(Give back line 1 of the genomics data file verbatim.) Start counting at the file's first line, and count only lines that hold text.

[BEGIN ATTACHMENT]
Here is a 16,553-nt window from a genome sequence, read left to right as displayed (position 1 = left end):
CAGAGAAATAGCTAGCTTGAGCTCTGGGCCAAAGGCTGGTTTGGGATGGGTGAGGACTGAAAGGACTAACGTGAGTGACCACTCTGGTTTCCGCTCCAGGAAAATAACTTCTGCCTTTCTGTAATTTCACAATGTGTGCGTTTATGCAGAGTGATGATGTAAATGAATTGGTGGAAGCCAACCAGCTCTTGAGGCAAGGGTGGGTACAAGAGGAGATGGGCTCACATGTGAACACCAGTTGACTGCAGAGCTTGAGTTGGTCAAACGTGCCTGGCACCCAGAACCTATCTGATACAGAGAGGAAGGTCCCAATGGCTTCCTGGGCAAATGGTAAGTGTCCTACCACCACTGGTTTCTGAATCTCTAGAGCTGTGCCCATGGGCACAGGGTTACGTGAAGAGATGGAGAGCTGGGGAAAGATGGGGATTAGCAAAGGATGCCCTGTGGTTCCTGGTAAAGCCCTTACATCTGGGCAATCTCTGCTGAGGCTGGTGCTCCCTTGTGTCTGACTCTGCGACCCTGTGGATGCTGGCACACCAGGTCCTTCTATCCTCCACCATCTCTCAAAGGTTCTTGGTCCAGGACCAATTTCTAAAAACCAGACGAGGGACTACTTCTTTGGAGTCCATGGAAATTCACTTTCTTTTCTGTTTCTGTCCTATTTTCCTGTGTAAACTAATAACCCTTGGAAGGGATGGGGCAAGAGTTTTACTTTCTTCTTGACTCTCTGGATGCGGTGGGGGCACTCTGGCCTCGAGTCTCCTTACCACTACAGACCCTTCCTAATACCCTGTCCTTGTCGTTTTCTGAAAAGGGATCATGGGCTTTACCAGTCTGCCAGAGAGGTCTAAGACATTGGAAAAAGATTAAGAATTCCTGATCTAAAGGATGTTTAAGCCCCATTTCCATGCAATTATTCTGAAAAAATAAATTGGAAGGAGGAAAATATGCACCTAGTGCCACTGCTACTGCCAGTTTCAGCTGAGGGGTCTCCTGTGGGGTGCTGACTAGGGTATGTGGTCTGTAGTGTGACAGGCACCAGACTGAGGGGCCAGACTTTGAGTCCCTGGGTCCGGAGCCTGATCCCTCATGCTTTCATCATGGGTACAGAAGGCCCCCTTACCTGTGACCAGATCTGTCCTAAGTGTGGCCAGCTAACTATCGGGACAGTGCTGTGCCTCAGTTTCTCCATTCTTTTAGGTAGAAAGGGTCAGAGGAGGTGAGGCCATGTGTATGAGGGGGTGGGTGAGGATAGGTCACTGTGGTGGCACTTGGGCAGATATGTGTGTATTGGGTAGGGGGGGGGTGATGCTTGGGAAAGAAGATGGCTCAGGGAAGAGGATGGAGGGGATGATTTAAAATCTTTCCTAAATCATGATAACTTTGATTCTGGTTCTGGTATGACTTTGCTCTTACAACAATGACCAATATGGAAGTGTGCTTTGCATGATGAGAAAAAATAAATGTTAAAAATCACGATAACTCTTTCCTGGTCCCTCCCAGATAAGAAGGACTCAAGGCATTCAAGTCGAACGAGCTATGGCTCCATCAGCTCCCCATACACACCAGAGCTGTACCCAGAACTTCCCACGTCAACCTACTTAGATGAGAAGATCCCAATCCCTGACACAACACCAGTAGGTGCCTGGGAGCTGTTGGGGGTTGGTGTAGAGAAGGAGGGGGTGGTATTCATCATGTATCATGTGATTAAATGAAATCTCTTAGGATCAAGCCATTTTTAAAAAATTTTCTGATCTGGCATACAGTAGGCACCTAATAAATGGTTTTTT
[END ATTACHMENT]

Here is a 16,553-nt window from a genome sequence, read left to right as displayed (position 1 = left end):